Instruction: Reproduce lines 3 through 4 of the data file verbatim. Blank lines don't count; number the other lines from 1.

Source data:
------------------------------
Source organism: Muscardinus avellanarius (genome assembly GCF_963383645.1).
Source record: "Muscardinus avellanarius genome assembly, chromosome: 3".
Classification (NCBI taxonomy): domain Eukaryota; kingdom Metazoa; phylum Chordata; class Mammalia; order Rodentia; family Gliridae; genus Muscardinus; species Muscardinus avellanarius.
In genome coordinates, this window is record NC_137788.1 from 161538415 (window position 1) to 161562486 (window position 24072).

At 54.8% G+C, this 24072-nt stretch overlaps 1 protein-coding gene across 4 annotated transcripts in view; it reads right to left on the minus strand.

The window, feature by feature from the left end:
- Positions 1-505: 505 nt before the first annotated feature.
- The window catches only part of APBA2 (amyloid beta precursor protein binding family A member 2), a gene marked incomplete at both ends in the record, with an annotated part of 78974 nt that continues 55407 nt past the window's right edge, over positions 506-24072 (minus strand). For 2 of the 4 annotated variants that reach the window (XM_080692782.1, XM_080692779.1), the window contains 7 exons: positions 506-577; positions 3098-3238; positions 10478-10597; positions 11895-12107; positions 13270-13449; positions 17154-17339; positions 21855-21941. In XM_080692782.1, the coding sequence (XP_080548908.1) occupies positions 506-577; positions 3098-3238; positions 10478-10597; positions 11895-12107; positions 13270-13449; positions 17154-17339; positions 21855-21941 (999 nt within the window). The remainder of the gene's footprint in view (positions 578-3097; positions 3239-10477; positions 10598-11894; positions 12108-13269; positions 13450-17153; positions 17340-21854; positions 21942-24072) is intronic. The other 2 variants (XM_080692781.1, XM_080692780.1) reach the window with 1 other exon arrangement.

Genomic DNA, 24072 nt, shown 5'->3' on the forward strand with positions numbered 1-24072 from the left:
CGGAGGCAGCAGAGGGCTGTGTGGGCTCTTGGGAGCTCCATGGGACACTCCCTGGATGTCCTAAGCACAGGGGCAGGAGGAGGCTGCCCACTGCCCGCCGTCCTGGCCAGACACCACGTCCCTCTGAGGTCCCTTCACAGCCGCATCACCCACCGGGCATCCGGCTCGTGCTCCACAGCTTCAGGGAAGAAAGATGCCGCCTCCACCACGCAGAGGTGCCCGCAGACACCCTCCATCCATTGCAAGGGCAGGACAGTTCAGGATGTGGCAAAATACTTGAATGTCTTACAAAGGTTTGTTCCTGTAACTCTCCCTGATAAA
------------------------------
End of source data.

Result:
Classification (NCBI taxonomy): domain Eukaryota; kingdom Metazoa; phylum Chordata; class Mammalia; order Rodentia; family Gliridae; genus Muscardinus; species Muscardinus avellanarius.
In genome coordinates, this window is record NC_137788.1 from 161538415 (window position 1) to 161562486 (window position 24072).